parent, and you see how conscientiously she has

endured the slow consuming torture of years to fulfil her duty. The abbess calls Theresa's cell

‘Rome,’ and if any one ever inquired for her, as

Sir Evan once did, they answered that “She is gone to Rome.’” Beatrice covered her face with her hands and wept with overwhelming emotion, while Lady Anne eagerly exclaimed, “But tell me, is not the mother of Miss Farinelli now living near the chapel of St. Bridget at Eaglescairn ? Lady Edith herself recognised her likeness to the person cast ashore.” “I told Theresa this, and she believes it to be a popish sister of her own, brought over from a convent at Corunna to personate her. The object of Father Eustace in trying to detain you now in this nunnery is, that Lord Eaglescairn feels himself dying. The sight of you has long awakened him to a wretched sense of repentance without reformation. He confesses to Father Eustace every day, who knows his crime already, who instigated it, and who gives him unbounded absolution for it. Father Eustace tells him it matters nothing to have obeyed the Church ninety-nine times if he rebel the hundredth; but still death is a close monitor, and will not always be silenced or kept off even by the most plausible confessor. Lord Eaglescairn has dropped some hints of his guilt to his own son, who is endeavouring to unravel the secret, which he is resolved to make known though it would render himself a beggar. Lord Iona is incapable, however, of popish expediency, and longs to see justice done, if he only knew how. The priests are in constant terror that Lord Eaglescairn may send for you in his last hour to betray the whole secret, and therefore he is now beset so assiduously, that his own son never gains access to him alone. He cannot survive above a few days, or if he could, means would be taken to prevent that; and on his demise, every shilling he can dispose of, every piece of plate, every tea-spoon, every picture, every jewel, and every book, goes to Father Eustace for the Church.”

“It is a very clear sweep, when a Jesuit takes the business in hand,” said Lady Anne, shuddering. “What a narrow escape we have all had, and what a blaze of light is thrown on your mysterious history ! It has come like a flash of lightning ! I long now to tell dear mamma that her prayers for me are heard, and that the bird has escaped from the snare.

“‘The visit o'er, with ecstasy we come,
As from a seven years' transportation, home.’”

It was on the earliest dawn of a bright and beautiful morning, though the air was fiercely cold, when the travellers came in sight of Eaglescairn castle, with feelings it might be possible to imagine, but quite impossible to describe. Lady Anne, however, the least agitated, was the only talker, and her chief subject was to anticipate the joy with which she should be once more in the arms of her indulgent mother, and once more feel an entire confidence between them restored.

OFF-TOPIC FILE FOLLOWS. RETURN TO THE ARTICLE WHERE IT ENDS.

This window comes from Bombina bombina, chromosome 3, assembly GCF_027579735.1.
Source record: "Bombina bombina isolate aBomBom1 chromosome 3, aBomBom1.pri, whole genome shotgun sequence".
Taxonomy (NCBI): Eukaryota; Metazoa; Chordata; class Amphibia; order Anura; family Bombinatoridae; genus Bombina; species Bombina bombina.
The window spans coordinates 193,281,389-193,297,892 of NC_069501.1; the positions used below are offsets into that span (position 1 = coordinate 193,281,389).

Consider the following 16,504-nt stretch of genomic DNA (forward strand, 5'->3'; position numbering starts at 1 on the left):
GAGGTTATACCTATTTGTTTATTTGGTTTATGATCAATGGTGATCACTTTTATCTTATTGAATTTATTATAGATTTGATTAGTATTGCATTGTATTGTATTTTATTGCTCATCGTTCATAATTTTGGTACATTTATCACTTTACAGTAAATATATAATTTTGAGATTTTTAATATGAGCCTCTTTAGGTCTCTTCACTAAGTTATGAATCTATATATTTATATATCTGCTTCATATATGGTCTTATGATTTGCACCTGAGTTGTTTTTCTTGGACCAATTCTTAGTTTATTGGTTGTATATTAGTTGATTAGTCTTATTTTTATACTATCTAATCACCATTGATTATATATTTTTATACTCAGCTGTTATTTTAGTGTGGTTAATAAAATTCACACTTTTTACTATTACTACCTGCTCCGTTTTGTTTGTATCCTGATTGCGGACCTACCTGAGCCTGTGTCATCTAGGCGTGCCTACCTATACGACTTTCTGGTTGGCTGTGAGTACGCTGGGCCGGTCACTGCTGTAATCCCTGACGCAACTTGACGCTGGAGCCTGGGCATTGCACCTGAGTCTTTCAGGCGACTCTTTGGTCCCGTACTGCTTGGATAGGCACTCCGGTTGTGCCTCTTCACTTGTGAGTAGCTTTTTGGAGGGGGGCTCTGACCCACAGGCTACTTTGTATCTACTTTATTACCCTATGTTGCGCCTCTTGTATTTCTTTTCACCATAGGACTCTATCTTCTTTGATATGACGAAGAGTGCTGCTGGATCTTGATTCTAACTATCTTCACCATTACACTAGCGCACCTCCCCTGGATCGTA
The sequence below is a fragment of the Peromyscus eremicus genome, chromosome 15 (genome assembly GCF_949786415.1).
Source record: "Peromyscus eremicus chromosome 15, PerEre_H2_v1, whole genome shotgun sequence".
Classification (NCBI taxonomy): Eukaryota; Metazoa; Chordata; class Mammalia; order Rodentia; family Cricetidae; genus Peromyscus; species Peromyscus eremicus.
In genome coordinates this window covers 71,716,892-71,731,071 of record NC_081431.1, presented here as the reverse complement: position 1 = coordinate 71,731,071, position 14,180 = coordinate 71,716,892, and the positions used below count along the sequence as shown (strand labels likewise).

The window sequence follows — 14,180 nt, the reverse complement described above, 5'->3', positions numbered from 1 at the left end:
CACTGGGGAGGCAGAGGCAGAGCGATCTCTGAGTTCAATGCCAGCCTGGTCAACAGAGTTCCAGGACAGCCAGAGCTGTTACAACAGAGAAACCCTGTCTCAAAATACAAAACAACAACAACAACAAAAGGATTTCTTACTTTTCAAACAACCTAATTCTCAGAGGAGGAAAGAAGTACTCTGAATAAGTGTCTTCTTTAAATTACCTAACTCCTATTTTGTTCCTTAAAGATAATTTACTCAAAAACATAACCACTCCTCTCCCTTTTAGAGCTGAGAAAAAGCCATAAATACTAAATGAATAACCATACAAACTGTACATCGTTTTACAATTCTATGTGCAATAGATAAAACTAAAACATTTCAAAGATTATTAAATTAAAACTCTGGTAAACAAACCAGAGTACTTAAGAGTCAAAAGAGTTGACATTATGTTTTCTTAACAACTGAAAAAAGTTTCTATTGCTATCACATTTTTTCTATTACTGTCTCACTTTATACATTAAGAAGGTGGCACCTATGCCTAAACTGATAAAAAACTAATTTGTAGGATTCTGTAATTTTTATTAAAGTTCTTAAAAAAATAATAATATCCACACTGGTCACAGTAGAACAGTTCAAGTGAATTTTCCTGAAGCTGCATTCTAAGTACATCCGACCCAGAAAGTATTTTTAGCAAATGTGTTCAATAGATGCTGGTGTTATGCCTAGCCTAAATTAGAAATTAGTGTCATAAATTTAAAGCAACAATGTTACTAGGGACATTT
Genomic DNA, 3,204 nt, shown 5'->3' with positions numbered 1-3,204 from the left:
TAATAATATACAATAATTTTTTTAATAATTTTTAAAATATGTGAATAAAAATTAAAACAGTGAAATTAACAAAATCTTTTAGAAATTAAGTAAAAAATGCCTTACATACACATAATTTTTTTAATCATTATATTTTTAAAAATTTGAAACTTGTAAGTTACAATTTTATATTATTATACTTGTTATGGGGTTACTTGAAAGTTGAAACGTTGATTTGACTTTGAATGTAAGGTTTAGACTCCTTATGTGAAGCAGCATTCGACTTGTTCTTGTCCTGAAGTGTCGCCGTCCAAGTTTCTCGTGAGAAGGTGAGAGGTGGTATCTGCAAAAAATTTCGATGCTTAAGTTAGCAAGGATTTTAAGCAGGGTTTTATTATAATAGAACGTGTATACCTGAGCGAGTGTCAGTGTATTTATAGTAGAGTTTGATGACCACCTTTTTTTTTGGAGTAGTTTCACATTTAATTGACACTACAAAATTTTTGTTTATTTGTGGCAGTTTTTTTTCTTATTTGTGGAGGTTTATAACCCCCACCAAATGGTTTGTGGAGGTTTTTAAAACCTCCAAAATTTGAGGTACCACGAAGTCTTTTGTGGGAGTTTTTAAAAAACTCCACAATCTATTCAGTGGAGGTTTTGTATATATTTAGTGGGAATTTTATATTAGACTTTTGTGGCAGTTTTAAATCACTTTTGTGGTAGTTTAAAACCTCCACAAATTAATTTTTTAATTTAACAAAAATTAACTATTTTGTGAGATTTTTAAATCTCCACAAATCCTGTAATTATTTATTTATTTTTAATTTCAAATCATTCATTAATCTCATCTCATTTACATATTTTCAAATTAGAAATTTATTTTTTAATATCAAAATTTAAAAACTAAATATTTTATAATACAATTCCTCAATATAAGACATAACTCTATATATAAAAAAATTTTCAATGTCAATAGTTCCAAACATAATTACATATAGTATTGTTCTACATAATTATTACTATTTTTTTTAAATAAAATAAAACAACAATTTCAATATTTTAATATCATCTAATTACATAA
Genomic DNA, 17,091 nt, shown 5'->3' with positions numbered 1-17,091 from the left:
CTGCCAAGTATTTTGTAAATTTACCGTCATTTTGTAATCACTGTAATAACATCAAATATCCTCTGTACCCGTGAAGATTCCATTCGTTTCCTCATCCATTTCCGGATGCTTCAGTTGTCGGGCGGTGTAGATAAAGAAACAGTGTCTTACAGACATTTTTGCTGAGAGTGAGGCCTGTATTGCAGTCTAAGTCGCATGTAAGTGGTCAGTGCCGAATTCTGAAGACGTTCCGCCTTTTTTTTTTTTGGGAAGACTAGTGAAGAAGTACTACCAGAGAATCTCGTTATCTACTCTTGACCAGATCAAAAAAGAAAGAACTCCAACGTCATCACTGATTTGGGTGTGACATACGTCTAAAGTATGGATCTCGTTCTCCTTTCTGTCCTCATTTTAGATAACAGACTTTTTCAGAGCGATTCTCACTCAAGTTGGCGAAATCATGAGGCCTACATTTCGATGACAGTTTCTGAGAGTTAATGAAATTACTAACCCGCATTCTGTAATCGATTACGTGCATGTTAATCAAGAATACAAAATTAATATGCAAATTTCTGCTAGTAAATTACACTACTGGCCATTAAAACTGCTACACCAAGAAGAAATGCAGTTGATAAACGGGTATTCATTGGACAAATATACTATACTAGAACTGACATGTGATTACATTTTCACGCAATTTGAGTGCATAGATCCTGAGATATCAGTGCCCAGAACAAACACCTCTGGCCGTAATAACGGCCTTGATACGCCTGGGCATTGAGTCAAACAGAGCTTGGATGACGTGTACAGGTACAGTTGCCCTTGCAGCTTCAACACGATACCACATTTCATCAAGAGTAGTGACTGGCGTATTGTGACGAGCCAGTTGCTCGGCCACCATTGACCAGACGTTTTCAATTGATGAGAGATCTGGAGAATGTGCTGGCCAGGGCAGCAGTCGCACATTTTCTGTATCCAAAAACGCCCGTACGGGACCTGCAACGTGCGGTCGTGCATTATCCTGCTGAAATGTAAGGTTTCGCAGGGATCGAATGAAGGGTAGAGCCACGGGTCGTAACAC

But few of the shutters had yet been opened in the old Castle, and Lady Anne, unwilling to create any disturbance while Lord Eaglescairn was in such an extremity of illness, caused her carriage to draw up beside the glass door, which entered at her mother's sitting-room, and which she was surprised to find wide open. Lady Anne, pointing for her two companions to sit down, smilingly approached the inner door, which led to Lady Stratharden's bed-room, and with a delightful anticipation of all the explanations she was about to give, of all the joy she was about to cause, and of all the glad affection with which she was about to be welcomed, Lady Anne, nodding with her own happy smile to Beatrice, disappeared, exclaiming, “What shall I say to dear mamma! But I never could study a part, and must leave that to the impulse of the moment. What a delightful meeting we shall have I never was so long out of her sight before; and how much I have missed her l”

It might be two minutes, but it seemed not a moment, before Beatrice was startled off her seat by the sound, in Lady Strathar len's room, of a loud and piercing shriek, followed by a heavy fall. She rushed forward, threw open the door, and, in an agony of haste and alarm, nearly fell over the body of Lady Anne, stretched perfectly insensible on the floor. There was a silence in the room that might be felt. It was the silence of death; for when Beatrice looked up, she saw a sight that froze her very blood—the lifeless corpse of Lady Stratharden, stretched on the bed, laid out for interment, and surrounded with all the gloomy paraphernalia of the grave, the snowy shroud, the velvet pall, the glimmering lights It was so solemn and overwhelming a sight, that Beatrice, cold as ice with the shock, remained for several minutes immoveable, and almost turned to stone. . She could neither speak nor move, but her eyes remained fastened on the dead face of Lady Stratharden, with an almost vacant gaze. That venerable countenance had something truly majestic in its silent repose. It bore the stamp of mental suffering, impressed on every wasted feature, and she carried still suspended round her neck, dear even in death itself, the enamelled miniature of Lady Anne, which the heart-broken mother always wore, and on which her tears even now seemed scarcely dry. A Bible lay still open on the table—the brightest sunshine poured its gorgeous light on this mournful scene; and Beatrice, while sprinkling water on the sufferer's face and rubbing her hands, awaited in silent speechless horror, almost fearing the moment when Lady Anne must at last recover to the dreadful consciousness of her misfortune. The whole agony seemed to return at once. Lady Anne, with a groan like death itself, suddenly sat up, and grasping her long hair, and clenching her hands on each side of her forehead, gazed wildly around, while Beatrice raised her up and tried to lead her from the room;-but this was not to be. Lady Anne stood still for a moment after she had risen, while a hundred sounds seemed ringing in her ears, and a hundred figures flitting before her eyes. The blood had rushed from her cheeks, as she riveted her hands over her face in unutterable anguish, and gently pushing Beatrice aside, she advanced to the bed, clasped the cold hand of Lady Stratharden in her own, and kissed her marble forehead. Lady Anne's grief was too deep for tears, but, as she gazed long and mournfully on the rigid features of death, a choking sob broke from her lips, and then in a voice trembling with grief, and scarcely audible, she exclaimed, “My own mother I have broken your heart, and never now can ask your forgiveness—never forgive myself! This is the welcome I deserved.” Again Lady Anne, with heart-torn grief, solemnly kissed that venerable countenance, and seemed as if she were about to sink insensible on the bed. Beatrice was hastening to ring for help, when the door noiselessly opened, and the calm benevolent countenance of Lady Edith appeared there. Her face was pale and wan, but she looked mournfully composed, as she advanced towards Beatrice, and silently clasped her hand. The scene around was too awful for the indulgence of any vehement emotion, and astonished as Beatrice felt at the appearance of her beloved benefactress again in that house, not a word was uttered on either side. They exchanged a single glance of mutual surprise as well as of mutual affection, and then turned their whole thoughts and their